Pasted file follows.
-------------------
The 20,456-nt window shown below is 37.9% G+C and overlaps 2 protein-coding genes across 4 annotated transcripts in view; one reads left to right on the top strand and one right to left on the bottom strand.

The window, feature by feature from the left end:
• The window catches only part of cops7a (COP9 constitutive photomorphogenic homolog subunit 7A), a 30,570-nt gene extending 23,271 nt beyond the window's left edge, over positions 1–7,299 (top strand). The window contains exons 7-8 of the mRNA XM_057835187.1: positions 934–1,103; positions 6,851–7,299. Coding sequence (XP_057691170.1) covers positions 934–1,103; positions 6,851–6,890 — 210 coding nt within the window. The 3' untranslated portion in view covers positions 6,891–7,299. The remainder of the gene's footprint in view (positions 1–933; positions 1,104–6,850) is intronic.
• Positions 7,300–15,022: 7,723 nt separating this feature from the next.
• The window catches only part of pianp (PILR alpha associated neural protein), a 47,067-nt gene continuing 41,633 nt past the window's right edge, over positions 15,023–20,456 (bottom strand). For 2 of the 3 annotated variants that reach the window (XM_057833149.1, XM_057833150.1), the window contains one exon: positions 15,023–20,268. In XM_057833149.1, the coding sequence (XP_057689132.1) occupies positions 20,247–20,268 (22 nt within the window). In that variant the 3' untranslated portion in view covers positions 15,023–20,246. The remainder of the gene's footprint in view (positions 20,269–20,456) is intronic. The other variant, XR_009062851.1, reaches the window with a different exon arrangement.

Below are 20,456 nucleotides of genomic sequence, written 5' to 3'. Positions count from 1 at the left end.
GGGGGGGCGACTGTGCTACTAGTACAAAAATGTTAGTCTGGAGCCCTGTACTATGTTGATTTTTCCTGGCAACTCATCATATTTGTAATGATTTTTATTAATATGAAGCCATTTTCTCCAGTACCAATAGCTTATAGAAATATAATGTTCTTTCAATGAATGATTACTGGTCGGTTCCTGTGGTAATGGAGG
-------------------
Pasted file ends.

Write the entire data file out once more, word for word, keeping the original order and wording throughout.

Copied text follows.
The 20,456-nt window shown below is 37.9% G+C and overlaps 2 protein-coding genes across 4 annotated transcripts in view; one reads left to right on the top strand and one right to left on the bottom strand.

The window, feature by feature from the left end:
• The window catches only part of cops7a (COP9 constitutive photomorphogenic homolog subunit 7A), a 30,570-nt gene extending 23,271 nt beyond the window's left edge, over positions 1–7,299 (top strand). The window contains exons 7-8 of the mRNA XM_057835187.1: positions 934–1,103; positions 6,851–7,299. Coding sequence (XP_057691170.1) covers positions 934–1,103; positions 6,851–6,890 — 210 coding nt within the window. The 3' untranslated portion in view covers positions 6,891–7,299. The remainder of the gene's footprint in view (positions 1–933; positions 1,104–6,850) is intronic.
• Positions 7,300–15,022: 7,723 nt separating this feature from the next.
• The window catches only part of pianp (PILR alpha associated neural protein), a 47,067-nt gene continuing 41,633 nt past the window's right edge, over positions 15,023–20,456 (bottom strand). For 2 of the 3 annotated variants that reach the window (XM_057833149.1, XM_057833150.1), the window contains one exon: positions 15,023–20,268. In XM_057833149.1, the coding sequence (XP_057689132.1) occupies positions 20,247–20,268 (22 nt within the window). In that variant the 3' untranslated portion in view covers positions 15,023–20,246. The remainder of the gene's footprint in view (positions 20,269–20,456) is intronic. The other variant, XR_009062851.1, reaches the window with a different exon arrangement.

Below are 20,456 nucleotides of genomic sequence, written 5' to 3'. Positions count from 1 at the left end.
GGGGGGGCGACTGTGCTACTAGTACAAAAATGTTAGTCTGGAGCCCTGTACTATGTTGATTTTTCCTGGCAACTCATCATATTTGTAATGATTTTTATTAATATGAAGCCATTTTCTCCAGTACCAATAGCTTATAGAAATATAATGTTCTTTCAATGAATGATTACTGGTCGGTTCCTGTGGTAATGGAGG